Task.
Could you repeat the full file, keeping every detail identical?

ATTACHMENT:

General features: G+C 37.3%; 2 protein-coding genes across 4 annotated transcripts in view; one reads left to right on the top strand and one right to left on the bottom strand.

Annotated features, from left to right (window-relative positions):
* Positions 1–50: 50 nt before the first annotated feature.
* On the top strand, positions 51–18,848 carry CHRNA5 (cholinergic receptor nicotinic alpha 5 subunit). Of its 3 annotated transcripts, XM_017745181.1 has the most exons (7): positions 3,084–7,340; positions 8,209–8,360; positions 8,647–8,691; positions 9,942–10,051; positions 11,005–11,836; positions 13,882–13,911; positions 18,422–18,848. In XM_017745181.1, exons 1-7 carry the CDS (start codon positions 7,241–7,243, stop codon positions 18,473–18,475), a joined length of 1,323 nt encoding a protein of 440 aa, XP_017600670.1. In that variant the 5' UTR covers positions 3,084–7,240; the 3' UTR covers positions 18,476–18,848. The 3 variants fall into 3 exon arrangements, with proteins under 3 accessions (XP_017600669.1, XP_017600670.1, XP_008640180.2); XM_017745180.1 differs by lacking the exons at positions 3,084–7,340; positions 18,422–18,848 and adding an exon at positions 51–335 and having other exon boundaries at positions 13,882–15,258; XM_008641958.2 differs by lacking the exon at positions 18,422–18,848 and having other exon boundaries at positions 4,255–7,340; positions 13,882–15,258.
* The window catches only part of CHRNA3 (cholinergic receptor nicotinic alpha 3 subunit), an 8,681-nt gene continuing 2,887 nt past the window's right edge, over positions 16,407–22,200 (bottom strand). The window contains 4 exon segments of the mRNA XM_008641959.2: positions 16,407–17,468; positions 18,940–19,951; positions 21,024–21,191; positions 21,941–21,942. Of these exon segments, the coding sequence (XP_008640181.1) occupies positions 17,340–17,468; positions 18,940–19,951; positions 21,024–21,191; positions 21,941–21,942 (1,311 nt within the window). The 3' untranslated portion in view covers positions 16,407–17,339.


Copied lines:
General features: G+C 37.3%; 2 protein-coding genes across 4 annotated transcripts in view; one reads left to right on the top strand and one right to left on the bottom strand.

Annotated features, from left to right (window-relative positions):
* Positions 1–50: 50 nt before the first annotated feature.
* On the top strand, positions 51–18,848 carry CHRNA5 (cholinergic receptor nicotinic alpha 5 subunit). Of its 3 annotated transcripts, XM_017745181.1 has the most exons (7): positions 3,084–7,340; positions 8,209–8,360; positions 8,647–8,691; positions 9,942–10,051; positions 11,005–11,836; positions 13,882–13,911; positions 18,422–18,848. In XM_017745181.1, exons 1-7 carry the CDS (start codon positions 7,241–7,243, stop codon positions 18,473–18,475), a joined length of 1,323 nt encoding a protein of 440 aa, XP_017600670.1. In that variant the 5' UTR covers positions 3,084–7,240; the 3' UTR covers positions 18,476–18,848. The 3 variants fall into 3 exon arrangements, with proteins under 3 accessions (XP_017600669.1, XP_017600670.1, XP_008640180.2); XM_017745180.1 differs by lacking the exons at positions 3,084–7,340; positions 18,422–18,848 and adding an exon at positions 51–335 and having other exon boundaries at positions 13,882–15,258; XM_008641958.2 differs by lacking the exon at positions 18,422–18,848 and having other exon boundaries at positions 4,255–7,340; positions 13,882–15,258.
* The window catches only part of CHRNA3 (cholinergic receptor nicotinic alpha 3 subunit), an 8,681-nt gene continuing 2,887 nt past the window's right edge, over positions 16,407–22,200 (bottom strand). The window contains 4 exon segments of the mRNA XM_008641959.2: positions 16,407–17,468; positions 18,940–19,951; positions 21,024–21,191; positions 21,941–21,942. Of these exon segments, the coding sequence (XP_008640181.1) occupies positions 17,340–17,468; positions 18,940–19,951; positions 21,024–21,191; positions 21,941–21,942 (1,311 nt within the window). The 3' untranslated portion in view covers positions 16,407–17,339.